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ESL Story: Difficult pairs: listen vs. hear

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Difficult pairs: listen vs. hear

I’m going to start with a bit from my favourite poet, William Shakespeare. It’s quite short and easy to follow, so don’t panic! Friends, Romans countrymen lend me your ears. Julius Caesar has just been murdered and one of the conspirators, Mark Anthony has just started to deliver his speech at the funeral. What he is really saying is: Listen to me.

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‘Lend me your ears’ means: Open your ears and pay attention to what I am saying. And that’s the whole point of ‘listen’. It’s exactly what you do. You pay attention to a sound or a voice. When someone you are talking to is turning away or not taking any notice of what you are saying, you say: Will you please listen to me!

You might be out in the country and there is the sound of a bird singing. You say: Just listen to that bird song. In some places where a path is crossed by a railway line and there are gates either side so that you can cross, you will see a sign warning about the railway line and the fact that trains might be coming and you may well read the words: STOP LOOK AND LISTEN. ‘Listen’ as I have indicated can stand on its own but remember that if it is followed by an object, that object has to be preceded by the preposition ‘to’. ‘Listen carefully and listen to me’ People go to concerts to listen to an orchestra or a band. They listen to the radio. And someone who does this is called a radio listener. Sometimes you want to alert people in front of you that you are going to give out some information. To attract their attention you say: Now listen up. If you want to tell someone about a particular sound, say an instrument in an orchestra, you could say: In the second movement of the symphony, listen out for the tuba.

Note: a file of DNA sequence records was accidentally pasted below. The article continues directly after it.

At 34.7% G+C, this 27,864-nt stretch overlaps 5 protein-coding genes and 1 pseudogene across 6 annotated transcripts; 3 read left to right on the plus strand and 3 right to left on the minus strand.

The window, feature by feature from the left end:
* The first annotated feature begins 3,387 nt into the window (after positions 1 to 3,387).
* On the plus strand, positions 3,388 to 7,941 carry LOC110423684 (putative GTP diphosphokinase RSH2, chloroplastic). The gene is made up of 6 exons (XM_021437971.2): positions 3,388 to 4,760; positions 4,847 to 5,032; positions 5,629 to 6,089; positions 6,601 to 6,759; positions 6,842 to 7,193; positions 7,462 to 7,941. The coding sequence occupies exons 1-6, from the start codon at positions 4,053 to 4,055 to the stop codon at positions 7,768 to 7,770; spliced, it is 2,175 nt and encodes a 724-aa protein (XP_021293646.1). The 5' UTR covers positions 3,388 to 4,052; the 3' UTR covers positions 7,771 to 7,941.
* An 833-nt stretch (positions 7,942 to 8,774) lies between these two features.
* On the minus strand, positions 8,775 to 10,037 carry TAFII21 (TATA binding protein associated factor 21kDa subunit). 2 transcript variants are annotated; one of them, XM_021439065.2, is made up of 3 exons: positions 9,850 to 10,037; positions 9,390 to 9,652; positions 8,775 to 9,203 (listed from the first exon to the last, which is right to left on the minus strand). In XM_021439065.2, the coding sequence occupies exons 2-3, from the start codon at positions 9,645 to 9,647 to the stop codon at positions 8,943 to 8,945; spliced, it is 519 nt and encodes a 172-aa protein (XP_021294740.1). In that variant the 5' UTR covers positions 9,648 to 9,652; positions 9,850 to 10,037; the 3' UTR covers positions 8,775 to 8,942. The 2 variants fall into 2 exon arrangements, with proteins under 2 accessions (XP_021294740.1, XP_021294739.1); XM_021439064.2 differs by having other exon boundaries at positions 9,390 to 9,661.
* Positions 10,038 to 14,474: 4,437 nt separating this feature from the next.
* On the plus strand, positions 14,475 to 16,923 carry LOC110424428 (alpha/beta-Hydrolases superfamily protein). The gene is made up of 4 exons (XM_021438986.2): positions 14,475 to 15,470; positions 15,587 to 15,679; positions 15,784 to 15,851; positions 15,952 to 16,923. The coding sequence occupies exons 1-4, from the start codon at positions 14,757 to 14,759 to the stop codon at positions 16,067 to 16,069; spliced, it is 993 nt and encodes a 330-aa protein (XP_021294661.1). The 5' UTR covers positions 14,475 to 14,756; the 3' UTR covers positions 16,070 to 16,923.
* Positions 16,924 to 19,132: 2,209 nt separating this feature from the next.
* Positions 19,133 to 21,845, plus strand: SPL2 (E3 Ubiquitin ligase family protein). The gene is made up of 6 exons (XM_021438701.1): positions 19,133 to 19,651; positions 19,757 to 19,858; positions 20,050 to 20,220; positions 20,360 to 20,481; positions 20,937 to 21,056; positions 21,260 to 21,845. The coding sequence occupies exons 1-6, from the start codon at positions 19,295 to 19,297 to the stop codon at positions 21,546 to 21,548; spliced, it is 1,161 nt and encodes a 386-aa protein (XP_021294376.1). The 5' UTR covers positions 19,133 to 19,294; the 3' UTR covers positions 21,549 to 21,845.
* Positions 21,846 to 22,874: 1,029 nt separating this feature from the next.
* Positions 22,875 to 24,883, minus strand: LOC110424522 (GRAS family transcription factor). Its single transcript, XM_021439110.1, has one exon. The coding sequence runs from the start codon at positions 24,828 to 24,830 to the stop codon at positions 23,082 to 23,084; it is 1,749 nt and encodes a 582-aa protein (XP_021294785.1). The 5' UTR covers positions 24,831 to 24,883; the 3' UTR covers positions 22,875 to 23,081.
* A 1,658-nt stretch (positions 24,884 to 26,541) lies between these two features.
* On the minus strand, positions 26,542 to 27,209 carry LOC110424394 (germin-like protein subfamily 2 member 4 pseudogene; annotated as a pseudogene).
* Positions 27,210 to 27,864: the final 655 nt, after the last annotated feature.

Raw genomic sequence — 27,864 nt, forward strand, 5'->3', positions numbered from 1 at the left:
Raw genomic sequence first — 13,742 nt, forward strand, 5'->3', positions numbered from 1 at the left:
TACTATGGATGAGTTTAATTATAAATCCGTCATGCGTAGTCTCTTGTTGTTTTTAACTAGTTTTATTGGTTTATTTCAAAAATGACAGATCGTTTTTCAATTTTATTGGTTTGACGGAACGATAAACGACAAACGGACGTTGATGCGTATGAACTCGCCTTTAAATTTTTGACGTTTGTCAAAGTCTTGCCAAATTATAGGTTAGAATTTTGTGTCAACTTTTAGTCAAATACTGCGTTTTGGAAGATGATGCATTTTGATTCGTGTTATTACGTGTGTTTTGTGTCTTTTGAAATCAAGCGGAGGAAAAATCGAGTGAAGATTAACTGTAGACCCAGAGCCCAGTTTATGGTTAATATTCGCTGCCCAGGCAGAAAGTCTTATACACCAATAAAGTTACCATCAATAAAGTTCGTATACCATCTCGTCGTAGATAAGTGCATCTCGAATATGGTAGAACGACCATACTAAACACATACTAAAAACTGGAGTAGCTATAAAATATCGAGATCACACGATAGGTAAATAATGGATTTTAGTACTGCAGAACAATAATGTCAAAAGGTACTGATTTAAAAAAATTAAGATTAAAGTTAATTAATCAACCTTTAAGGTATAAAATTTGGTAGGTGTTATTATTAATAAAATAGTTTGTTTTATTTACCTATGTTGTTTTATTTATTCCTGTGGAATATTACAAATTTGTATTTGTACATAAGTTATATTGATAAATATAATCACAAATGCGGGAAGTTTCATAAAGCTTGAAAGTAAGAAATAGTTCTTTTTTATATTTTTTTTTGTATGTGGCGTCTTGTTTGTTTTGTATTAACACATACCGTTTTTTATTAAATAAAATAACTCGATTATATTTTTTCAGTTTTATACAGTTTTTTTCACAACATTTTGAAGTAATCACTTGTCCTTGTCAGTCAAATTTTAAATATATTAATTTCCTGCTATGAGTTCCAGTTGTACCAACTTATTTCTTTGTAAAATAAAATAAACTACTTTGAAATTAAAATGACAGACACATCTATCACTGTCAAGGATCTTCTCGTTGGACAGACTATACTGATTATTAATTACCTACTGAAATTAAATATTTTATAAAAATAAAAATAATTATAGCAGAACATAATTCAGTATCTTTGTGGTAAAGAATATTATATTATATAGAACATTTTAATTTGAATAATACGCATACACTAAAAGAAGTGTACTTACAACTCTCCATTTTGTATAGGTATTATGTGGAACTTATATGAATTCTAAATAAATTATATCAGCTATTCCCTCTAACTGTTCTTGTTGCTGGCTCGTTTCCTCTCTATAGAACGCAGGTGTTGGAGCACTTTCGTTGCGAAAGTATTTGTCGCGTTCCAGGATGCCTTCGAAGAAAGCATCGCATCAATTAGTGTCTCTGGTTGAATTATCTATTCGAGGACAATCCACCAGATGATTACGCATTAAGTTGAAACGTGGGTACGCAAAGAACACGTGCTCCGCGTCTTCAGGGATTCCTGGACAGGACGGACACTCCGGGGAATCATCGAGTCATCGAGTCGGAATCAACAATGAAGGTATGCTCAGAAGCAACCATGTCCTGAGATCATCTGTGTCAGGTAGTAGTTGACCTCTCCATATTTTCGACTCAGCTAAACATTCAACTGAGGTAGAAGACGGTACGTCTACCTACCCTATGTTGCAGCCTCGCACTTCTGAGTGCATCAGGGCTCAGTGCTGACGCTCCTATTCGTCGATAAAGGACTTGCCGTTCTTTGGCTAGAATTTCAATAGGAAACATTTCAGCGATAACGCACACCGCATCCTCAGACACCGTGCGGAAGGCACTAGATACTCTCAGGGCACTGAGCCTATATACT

Now I can imagine that you are saying: What about hear then? Well, in my imagination I can hear you. ‘Hear’ is a verb to describe one of the five senses like ‘see’ ‘feel’ and so on. It is possible to hear something but not listen to it. You can hear the sound of the music coming from the house opposite but you don’t want to listen to it because it’s not your kind of music. You hear it as a sound in the same way as you hear the sound of an aeroplane engine overhead. It’s for that reason that ‘hear’ like the other words for the senses isn’t often found in the continuous form. It can also be used to mean ‘understand’ as in that popular expression: I hear what you’re saying. That means I fully understand what you are telling me. And in the continuous form? You can ask: What are all these stories I’m hearing about you getting married? This question suggests that people are telling you these stories. Well, that’s probably all you want to hear from me for the moment. Sit back, relax and listen to your favourite music.

And it's time for you to test yourself. Please take the listen vs. hear test here.

Dear Friend,
If you have any questions or comments regarding this essay, please post your answers on the forum here: listen vs. hear?

Many thanks.

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Next:ESL Story: Difficult pairs: people vs. person

Author: Alan Townend


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